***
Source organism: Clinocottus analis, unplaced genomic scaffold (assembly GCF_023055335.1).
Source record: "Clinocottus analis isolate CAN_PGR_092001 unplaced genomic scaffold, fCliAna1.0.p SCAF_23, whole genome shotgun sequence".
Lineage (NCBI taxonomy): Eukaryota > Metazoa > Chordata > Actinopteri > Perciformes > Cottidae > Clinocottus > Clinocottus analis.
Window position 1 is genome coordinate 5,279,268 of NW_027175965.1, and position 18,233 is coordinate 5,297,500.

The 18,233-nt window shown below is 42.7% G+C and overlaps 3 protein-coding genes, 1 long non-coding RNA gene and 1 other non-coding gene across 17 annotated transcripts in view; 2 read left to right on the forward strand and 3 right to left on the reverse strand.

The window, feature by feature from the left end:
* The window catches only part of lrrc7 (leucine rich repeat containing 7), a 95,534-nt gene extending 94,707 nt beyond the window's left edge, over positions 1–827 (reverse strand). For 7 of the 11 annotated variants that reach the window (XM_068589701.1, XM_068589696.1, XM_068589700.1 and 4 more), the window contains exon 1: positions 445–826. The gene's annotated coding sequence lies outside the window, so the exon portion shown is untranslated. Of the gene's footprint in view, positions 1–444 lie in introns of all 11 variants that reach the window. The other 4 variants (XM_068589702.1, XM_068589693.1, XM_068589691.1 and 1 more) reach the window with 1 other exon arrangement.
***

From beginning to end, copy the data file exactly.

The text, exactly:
Source organism: Clinocottus analis, unplaced genomic scaffold (assembly GCF_023055335.1).
Source record: "Clinocottus analis isolate CAN_PGR_092001 unplaced genomic scaffold, fCliAna1.0.p SCAF_23, whole genome shotgun sequence".
Lineage (NCBI taxonomy): Eukaryota > Metazoa > Chordata > Actinopteri > Perciformes > Cottidae > Clinocottus > Clinocottus analis.
Window position 1 is genome coordinate 5,279,268 of NW_027175965.1, and position 18,233 is coordinate 5,297,500.

The 18,233-nt window shown below is 42.7% G+C and overlaps 3 protein-coding genes, 1 long non-coding RNA gene and 1 other non-coding gene across 17 annotated transcripts in view; 2 read left to right on the forward strand and 3 right to left on the reverse strand.

The window, feature by feature from the left end:
* The window catches only part of lrrc7 (leucine rich repeat containing 7), a 95,534-nt gene extending 94,707 nt beyond the window's left edge, over positions 1–827 (reverse strand). For 7 of the 11 annotated variants that reach the window (XM_068589701.1, XM_068589696.1, XM_068589700.1 and 4 more), the window contains exon 1: positions 445–826. The gene's annotated coding sequence lies outside the window, so the exon portion shown is untranslated. Of the gene's footprint in view, positions 1–444 lie in introns of all 11 variants that reach the window. The other 4 variants (XM_068589702.1, XM_068589693.1, XM_068589691.1 and 1 more) reach the window with 1 other exon arrangement.